The text line detection model can predict the results of text area segmentation and the location information for text lines. The model is integrated with a deep convolutional network (DCN) to retrieve the features of the text in different directions and increase the feature size for the mask branch. The model is also integrated with the atrous spatial pyramid pooling (ASPP) module to improve the accuracy of text area segmentation. Based on the text segmentation results, the model generates the minimum external convex hull to be used by the subsequent recognition procedure. The generic performance of the model can be improved by the online data augmentation approach, which is used to rotate, flip, and mix up data during the training process. The following figure shows examples of text detection results.
Examples of text detection results
Text detection capabilities are already widely used by AMAP to produce POI and road data. The text detection model was verified in the ICDAR2013 (March 2018), ICDAR2017-MLT (October 2018), and ICDAR2019-ReCTS public data sets, demonstrating excellent performance.
Results of a text line detection contest
As described in the "Background" section, text recognition results can be used for automated production of POI and road data only when two requirements are met: One requirement is to recognize text line content as completely as possible. The other requirement is to identify the highly accurate (over 99% accuracy) portion of algorithm-calculated results. The results of text recognition are typically evaluated based on characters. However, AMAP focuses on the results of text line recognition, so we defined the following text recognition evaluation criteria based on the actual business situation:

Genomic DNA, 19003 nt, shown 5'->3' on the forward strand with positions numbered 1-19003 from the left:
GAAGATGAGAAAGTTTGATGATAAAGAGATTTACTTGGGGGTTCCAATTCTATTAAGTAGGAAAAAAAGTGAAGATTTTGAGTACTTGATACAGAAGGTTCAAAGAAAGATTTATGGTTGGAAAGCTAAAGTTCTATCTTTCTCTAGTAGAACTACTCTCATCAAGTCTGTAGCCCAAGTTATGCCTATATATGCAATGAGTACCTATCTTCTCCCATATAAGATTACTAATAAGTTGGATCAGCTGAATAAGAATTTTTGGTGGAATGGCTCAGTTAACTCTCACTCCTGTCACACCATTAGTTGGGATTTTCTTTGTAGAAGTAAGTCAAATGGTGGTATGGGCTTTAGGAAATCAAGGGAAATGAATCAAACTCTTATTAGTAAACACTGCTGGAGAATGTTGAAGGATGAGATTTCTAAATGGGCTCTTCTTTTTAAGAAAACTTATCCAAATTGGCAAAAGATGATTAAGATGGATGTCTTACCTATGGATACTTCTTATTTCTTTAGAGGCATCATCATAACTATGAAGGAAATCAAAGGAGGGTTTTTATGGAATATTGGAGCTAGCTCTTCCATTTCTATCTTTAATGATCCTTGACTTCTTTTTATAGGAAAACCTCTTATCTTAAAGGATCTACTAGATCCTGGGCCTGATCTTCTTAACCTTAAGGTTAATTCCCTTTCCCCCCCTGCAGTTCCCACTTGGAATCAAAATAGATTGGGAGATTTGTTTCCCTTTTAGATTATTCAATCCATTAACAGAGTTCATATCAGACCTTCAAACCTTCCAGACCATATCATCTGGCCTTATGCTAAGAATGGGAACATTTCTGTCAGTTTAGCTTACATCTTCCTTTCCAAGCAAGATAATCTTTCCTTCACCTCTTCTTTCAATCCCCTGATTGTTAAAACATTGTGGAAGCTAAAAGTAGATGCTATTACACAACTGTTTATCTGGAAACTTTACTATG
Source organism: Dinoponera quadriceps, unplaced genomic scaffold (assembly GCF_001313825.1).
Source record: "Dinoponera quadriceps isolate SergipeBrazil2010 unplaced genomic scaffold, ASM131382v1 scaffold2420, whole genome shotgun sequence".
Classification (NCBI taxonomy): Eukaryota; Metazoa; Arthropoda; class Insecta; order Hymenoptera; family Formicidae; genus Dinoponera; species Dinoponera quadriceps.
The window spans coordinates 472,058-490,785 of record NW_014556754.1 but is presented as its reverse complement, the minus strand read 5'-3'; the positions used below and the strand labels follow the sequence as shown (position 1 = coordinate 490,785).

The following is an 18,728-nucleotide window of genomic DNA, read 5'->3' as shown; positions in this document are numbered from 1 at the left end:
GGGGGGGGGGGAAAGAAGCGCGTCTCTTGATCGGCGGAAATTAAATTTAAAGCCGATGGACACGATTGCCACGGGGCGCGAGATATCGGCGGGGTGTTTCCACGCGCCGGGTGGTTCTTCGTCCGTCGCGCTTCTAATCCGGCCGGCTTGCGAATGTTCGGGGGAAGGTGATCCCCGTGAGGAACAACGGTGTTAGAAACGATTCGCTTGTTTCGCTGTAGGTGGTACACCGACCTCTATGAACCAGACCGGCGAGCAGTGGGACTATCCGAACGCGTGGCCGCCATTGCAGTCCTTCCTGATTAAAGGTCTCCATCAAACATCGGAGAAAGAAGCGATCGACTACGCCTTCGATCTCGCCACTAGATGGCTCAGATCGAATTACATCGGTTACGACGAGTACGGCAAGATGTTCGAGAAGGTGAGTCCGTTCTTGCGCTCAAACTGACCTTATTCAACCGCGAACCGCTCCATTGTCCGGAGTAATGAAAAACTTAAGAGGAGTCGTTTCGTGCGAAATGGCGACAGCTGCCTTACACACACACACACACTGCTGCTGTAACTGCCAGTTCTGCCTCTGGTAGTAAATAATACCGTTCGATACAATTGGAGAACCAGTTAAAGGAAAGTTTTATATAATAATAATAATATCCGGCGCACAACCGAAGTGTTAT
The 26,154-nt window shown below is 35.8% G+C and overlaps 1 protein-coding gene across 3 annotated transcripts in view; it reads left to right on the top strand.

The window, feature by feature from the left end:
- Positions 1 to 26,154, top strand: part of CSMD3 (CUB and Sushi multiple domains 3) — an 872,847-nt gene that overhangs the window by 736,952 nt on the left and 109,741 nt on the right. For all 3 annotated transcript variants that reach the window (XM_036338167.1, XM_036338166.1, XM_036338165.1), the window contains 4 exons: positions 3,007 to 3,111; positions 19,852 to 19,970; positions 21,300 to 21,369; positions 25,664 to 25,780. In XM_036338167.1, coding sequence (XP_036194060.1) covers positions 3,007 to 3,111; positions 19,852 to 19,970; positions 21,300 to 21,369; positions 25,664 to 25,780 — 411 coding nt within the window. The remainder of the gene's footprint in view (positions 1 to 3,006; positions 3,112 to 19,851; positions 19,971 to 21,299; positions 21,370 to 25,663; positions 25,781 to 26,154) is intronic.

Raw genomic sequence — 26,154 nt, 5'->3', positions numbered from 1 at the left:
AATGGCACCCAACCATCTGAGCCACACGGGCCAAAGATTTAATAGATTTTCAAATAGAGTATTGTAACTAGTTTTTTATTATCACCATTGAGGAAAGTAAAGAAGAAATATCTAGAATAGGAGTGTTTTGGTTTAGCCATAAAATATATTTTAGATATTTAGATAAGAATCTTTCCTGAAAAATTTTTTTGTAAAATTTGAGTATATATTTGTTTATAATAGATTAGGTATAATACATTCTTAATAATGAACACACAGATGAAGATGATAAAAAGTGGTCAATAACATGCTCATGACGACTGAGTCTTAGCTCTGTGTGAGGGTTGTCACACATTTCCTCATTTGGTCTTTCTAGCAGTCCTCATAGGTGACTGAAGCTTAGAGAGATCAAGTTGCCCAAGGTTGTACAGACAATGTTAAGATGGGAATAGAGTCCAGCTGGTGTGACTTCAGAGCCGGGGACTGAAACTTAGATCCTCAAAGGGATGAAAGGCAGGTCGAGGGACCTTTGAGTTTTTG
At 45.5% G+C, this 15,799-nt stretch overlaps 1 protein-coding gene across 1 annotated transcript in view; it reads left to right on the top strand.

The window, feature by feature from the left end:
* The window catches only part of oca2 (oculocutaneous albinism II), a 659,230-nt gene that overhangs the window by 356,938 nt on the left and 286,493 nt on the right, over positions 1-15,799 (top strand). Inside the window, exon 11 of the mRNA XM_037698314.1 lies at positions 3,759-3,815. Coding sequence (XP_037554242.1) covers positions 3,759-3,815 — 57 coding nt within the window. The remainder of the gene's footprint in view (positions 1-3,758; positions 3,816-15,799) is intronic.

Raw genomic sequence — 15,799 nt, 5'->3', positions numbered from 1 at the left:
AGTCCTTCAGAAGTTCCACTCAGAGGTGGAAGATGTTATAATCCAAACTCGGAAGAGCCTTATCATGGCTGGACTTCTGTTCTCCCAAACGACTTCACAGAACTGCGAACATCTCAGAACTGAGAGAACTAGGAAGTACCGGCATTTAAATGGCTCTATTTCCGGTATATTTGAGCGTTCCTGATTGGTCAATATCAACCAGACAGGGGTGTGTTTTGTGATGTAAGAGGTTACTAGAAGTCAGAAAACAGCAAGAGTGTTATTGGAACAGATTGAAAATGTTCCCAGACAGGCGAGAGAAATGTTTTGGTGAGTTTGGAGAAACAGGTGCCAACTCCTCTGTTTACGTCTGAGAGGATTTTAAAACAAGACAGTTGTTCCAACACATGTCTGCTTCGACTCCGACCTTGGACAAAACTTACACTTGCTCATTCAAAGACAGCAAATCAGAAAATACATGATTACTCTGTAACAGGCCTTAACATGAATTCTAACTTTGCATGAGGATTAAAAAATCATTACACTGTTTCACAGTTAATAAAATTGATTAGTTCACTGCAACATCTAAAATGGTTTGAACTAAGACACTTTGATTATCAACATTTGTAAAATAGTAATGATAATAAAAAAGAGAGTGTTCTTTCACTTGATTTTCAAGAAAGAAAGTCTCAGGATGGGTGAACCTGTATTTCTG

The all-correct rate evaluates the ability to recognize POI and road names. The high-confidence ratio evaluates the ability to identify the text lines that are recognized with high accuracy through an algorithm. The two abilities are closely related to our businesses. We researched mainstream text recognition algorithms to find the ones that could meet our business needs.
There are two main approaches to text recognition. One is character detection and recognition, and the other is sequence recognition. It is easy to organize training samples and train models for character detection and recognition, which is not affected by text layout. However, this approach may generate errors when it detects and recognizes Chinese characters with an up-down or left-right structure. The sequence recognition approach includes more context information and does not require exact location information for characters. This reduces recognition loss due to the special structures of Chinese characters. However, this approach does not perform well with complex text layouts, such as the top-down and left-to-right layouts. Text recognition accuracy can be improved by combining these two approaches.
Results of recognition that combines character detection and recognition with sequence recognition
Character detection uses the Faster R-CNN method and produces results that meet business needs. Character recognition uses the SENet structure and supports more than 7,000 Chinese and English characters and digits. In the character recognition model, we optimized Skip Connections and activation functions based on the identity mapping design and MobileNetV2 architecture and added random sample variations to the training process to significantly improve text recognition capabilities. In April 2019, our text recognition algorithm ranked second in the ICDAR2019-ReCTS contest, achieving an accuracy only 0.09% less than that of the first-place finisher.